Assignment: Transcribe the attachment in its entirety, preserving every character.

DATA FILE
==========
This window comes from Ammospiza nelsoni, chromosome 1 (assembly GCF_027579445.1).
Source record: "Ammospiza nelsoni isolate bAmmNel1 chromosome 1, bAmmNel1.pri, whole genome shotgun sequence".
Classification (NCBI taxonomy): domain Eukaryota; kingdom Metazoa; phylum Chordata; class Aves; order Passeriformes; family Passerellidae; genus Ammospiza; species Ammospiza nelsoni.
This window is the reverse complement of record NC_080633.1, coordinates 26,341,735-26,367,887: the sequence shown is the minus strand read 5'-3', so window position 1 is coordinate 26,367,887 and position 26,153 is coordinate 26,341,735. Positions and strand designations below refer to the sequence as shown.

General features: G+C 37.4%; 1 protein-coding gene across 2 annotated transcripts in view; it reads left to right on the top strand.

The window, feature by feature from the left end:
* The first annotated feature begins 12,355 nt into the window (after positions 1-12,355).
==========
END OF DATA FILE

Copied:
This window comes from Ammospiza nelsoni, chromosome 1 (assembly GCF_027579445.1).
Source record: "Ammospiza nelsoni isolate bAmmNel1 chromosome 1, bAmmNel1.pri, whole genome shotgun sequence".
Classification (NCBI taxonomy): domain Eukaryota; kingdom Metazoa; phylum Chordata; class Aves; order Passeriformes; family Passerellidae; genus Ammospiza; species Ammospiza nelsoni.
This window is the reverse complement of record NC_080633.1, coordinates 26,341,735-26,367,887: the sequence shown is the minus strand read 5'-3', so window position 1 is coordinate 26,367,887 and position 26,153 is coordinate 26,341,735. Positions and strand designations below refer to the sequence as shown.

General features: G+C 37.4%; 1 protein-coding gene across 2 annotated transcripts in view; it reads left to right on the top strand.

The window, feature by feature from the left end:
* The first annotated feature begins 12,355 nt into the window (after positions 1-12,355).